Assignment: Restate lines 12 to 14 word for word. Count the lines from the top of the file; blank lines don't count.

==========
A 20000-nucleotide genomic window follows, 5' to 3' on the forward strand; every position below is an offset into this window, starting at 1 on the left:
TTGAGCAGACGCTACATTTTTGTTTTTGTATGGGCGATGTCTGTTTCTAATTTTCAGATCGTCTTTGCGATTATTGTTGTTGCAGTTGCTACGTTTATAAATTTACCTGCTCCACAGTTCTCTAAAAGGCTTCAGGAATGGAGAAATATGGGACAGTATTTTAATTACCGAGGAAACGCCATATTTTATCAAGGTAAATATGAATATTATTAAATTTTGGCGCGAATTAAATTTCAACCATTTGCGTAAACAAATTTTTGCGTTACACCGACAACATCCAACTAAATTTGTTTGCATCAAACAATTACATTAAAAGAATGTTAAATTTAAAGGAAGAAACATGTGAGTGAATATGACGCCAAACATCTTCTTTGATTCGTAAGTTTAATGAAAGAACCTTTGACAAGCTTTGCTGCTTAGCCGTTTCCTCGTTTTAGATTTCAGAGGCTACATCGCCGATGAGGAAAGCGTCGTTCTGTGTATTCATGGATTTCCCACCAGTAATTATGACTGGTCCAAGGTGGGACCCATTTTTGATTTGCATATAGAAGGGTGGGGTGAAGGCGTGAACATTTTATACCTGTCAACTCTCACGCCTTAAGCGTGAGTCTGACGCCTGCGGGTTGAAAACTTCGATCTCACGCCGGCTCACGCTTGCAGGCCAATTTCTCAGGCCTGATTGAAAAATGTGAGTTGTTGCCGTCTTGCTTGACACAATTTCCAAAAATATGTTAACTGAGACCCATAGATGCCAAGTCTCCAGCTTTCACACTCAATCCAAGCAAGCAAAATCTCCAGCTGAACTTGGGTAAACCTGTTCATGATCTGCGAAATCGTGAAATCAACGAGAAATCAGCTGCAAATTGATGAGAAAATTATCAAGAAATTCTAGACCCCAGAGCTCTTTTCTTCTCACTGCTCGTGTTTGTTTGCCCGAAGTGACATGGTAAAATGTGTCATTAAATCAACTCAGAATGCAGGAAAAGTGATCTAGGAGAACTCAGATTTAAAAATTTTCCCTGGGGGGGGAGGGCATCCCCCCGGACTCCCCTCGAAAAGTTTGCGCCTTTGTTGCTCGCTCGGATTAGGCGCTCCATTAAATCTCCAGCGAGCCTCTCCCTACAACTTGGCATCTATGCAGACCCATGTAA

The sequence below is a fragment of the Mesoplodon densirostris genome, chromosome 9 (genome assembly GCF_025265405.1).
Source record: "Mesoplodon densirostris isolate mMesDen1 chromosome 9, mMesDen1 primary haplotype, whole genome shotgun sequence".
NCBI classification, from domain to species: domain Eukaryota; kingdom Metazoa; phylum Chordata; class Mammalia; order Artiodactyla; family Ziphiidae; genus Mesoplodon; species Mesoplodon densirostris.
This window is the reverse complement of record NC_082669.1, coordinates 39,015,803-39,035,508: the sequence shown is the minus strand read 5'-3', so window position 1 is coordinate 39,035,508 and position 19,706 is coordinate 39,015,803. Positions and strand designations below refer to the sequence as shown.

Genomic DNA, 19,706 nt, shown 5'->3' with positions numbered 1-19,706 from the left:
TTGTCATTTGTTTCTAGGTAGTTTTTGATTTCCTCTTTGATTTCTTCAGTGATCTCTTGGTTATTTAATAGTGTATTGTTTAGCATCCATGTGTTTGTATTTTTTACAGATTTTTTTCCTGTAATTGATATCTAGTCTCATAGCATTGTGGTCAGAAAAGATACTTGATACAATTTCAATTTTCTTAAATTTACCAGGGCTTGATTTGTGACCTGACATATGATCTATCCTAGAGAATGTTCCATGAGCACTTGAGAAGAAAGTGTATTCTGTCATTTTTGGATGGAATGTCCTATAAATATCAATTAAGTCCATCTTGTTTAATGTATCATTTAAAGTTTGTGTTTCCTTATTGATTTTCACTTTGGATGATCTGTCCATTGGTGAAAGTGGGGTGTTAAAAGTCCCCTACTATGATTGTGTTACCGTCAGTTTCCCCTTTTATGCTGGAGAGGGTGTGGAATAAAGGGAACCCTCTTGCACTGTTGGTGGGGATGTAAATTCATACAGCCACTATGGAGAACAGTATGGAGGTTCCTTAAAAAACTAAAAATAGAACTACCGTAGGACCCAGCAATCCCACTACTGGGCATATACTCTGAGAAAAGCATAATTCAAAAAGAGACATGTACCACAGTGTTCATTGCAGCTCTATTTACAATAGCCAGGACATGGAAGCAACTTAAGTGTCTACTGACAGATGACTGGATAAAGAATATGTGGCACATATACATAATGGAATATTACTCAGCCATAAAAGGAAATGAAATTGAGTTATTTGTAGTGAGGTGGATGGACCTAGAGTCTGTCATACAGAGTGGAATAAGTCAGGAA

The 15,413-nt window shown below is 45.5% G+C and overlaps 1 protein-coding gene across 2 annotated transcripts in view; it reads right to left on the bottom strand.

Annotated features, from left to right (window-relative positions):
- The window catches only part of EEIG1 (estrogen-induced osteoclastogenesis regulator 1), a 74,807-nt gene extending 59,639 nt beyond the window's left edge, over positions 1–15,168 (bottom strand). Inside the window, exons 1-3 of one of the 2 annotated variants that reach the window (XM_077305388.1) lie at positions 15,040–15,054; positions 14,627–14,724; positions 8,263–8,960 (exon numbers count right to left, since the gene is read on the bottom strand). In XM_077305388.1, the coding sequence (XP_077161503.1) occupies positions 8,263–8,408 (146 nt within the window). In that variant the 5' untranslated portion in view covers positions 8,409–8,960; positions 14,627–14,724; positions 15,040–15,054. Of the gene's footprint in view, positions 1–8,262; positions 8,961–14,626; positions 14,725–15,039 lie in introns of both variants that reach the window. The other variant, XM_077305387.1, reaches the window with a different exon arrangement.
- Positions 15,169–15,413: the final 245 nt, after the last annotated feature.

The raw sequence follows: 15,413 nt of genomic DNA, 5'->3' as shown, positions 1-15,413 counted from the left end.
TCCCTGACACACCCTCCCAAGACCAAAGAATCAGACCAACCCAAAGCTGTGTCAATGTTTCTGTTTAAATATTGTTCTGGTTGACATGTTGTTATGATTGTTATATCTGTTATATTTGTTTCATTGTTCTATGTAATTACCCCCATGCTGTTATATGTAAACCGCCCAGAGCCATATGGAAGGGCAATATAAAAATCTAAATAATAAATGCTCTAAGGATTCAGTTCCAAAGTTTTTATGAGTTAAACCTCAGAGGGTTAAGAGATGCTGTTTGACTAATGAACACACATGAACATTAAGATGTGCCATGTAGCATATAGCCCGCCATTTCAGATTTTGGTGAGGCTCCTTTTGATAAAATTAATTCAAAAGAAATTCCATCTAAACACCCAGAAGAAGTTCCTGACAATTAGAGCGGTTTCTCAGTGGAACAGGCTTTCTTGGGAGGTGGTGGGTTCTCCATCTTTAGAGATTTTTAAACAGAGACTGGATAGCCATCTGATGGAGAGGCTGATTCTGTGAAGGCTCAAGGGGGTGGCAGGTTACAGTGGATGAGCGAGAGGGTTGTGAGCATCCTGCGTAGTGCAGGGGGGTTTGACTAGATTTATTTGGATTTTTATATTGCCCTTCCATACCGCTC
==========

- Positions 15,169–15,413: the final 245 nt, after the last annotated feature.

The raw sequence follows: 15,413 nt of genomic DNA, 5'->3' as shown, positions 1-15,413 counted from the left end.
TCCCTGACACACCCTCCCAAGACCAAAGAATCAGACCAACCCAAAGCTGTGTCAATGTTTCTGTTTAAATATTGTTCTGGTTGACATGTTGTTATGATTGTTATATCTGTTATATTTGTTTCATTGTTCTATGTAATTACCCCCATGCTGTTATATGTAAACCGCCCAGAGCCATATGGAAGGGCAATATAAAAATCTAAATAATAAATGCTCTAAGGATTCAGTTCCAAAGTTTTTATGAGTTAAACCTCAGAGGGTTAAGAGATGCTGTTTGACTAATGAACACACATGAACATTAAGATGTGCCATGTAGCATATAGCCCGCCATTTCAGATTTTGGTGAGGCTCCTTTTGATAAAATTAATTCAAAAGAAATTCCATCTAAACACCCAGAAGAAGTTCCTGACAATTAGAGCGGTTTCTCAGTGGAACAGGCTTTCTTGGGAGGTGGTGGGTTCTCCATCTTTAGAGATTTTTAAACAGAGACTGGATAGCCATCTGATGGAGAGGCTGATTCTGTGAAGGCTCAAGGGGGTGGCAGGTTACAGTGGATGAGCGAGAGGGTTGTGAGCATCCTGCGTAGTGCAGGGGGGTTTGACTAGATTTATTTGGATTTTTATATTGCCCTTCCATACCGCTC